It was really kind of overwhelming because she had been a bit hesitant to talk about this stuff and then the film and even the process opened up all these doors for her, resulting in her student film world premiering in London before the ‘Cult of Chucky’ world premiere. She went for the screening, and the festival organizers invited her to go up and speak before the film. She went up in front of over a thousand people and literally winged it, and did an amazing job, thanking her mom and the crew and everybody that had been in it. And then it premiered.

Fiona, Jennifer and I had gone to England with Don for the premiere. And Adam Hertig – who is in the film – was there from Canada as well. We realized then that our little film family has started to like, stretch out a bit, with Adam being in the last two Chucky films and Jennifer being in the last three.

The Dollhouse has gone on to screen at a lot more film festivals, and will be showing at the Toronto After Dark Film Festival next month before they screen Cult of Chucky. Kyra’s going to go. Florida State’s going to let her disappear for a couple of days. So she’ll get to meet the rest of the Canadian side of the family.

The Chucky connection keeps on going, though. FSU was evacuated due to Hurricane Irma, so Kyra ended up back home with us for a week. The Monday of that week we shot Chucky for an “Entertainment Weekly” spread for their Halloween issue, so we had Kyra onboard as a Chucky puppeteer on that. Friday of that week was the opening of Halloween Horror Nights, and Kyra had helped puppeteer Chucky on the footage that we shot for that a month ago, so she went to the opening and finally met Jennifer Tilly. And Jennifer was willing to come early and sit down with Kyra and do an interview with her. That very next day Don, Fjona, and I were on a ‘Cult of Chucky’ panel at Son of Monsterpalooza [a horror con], and Fiona sat down with Kyra after and spoke with her some more about her own experiences as opposed to her shared experiences with her father. Now Kyra’s wondering if she should interview Adam Hertig when they’re both in Toronto. It’s just really cool to see Jennifer and everybody be so supportive of her. And, it is real is kind of a family. They’re all kind of protective. It’s just really sweet. I didn’t realize until recently, how rare that is in general, but in this industry how extremely rare it is, so it’s nice to have my family get pulled into it.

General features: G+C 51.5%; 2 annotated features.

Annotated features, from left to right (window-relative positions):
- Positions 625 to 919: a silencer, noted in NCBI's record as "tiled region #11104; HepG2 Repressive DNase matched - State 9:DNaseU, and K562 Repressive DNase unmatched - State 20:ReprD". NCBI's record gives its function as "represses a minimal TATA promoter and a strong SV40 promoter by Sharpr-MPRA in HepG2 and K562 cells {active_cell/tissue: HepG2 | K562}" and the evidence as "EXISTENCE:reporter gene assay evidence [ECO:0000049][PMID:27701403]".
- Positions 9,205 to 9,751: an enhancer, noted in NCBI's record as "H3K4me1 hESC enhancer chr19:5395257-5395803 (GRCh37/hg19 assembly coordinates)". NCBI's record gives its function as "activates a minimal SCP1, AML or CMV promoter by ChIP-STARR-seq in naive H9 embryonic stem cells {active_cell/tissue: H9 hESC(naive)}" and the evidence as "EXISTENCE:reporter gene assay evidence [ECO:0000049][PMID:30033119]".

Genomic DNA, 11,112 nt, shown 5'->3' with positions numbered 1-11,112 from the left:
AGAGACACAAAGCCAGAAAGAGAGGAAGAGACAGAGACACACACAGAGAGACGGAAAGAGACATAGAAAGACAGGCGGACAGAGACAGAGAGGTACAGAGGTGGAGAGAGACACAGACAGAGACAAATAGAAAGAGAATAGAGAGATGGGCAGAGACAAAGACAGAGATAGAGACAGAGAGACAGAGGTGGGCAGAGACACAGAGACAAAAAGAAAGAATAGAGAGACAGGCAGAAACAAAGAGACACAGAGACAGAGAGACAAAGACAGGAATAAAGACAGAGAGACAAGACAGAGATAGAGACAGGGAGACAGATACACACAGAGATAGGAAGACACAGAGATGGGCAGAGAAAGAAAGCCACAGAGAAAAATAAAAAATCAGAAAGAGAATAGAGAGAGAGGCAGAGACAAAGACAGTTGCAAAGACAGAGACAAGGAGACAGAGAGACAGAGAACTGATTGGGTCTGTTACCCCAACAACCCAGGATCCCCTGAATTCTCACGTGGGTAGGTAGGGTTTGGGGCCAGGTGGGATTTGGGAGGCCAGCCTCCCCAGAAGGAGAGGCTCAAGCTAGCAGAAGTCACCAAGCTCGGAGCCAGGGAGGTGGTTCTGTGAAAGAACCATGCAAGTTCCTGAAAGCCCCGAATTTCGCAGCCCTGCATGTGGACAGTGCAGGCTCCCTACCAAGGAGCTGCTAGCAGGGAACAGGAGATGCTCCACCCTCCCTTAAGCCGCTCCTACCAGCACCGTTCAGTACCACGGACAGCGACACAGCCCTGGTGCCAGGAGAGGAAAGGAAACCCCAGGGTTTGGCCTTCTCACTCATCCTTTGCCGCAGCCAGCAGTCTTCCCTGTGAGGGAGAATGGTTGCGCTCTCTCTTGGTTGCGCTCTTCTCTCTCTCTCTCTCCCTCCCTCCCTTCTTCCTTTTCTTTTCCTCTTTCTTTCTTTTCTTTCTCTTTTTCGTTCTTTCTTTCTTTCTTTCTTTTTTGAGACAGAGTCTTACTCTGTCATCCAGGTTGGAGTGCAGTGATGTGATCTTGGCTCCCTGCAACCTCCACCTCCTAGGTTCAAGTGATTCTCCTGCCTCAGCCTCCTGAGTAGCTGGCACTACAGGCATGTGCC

DC: Are your other kids in the industry, too?

TG: All three of them have been involved in different ways through the years. My oldest daughter Brianna was in the movie “Shallow Hal” when she was seven, and both she and Kyra played the same character at different ages for a Daft Punk music video a long while back. My son Austin gets involved occasionally as well. When we were filming Chucky here at Alterian recently for a lot of the online promo and the footage for the Terror Tram ride at Universal’s Halloween Horror Nights, Austin was one of the puppeteers. He’s a med student in Irvine now, so we can’t involve him as often anymore. Brianna was home for a week from England – she’s at grad school in England – and she helped puppeteered on another promo shoot while she was home. And Brianna also actually worked on the film itself. She painted in our shop for all of pre-production before we shipped off to Canada. So, there’s definitely a whole family dynamic thing – and it keeps extending out. It’s a really solid group of people and it’s really nice. There’s no drama and there’s a lot of support.

DC: Happy Death Day is coming out soon. What did you do on that film?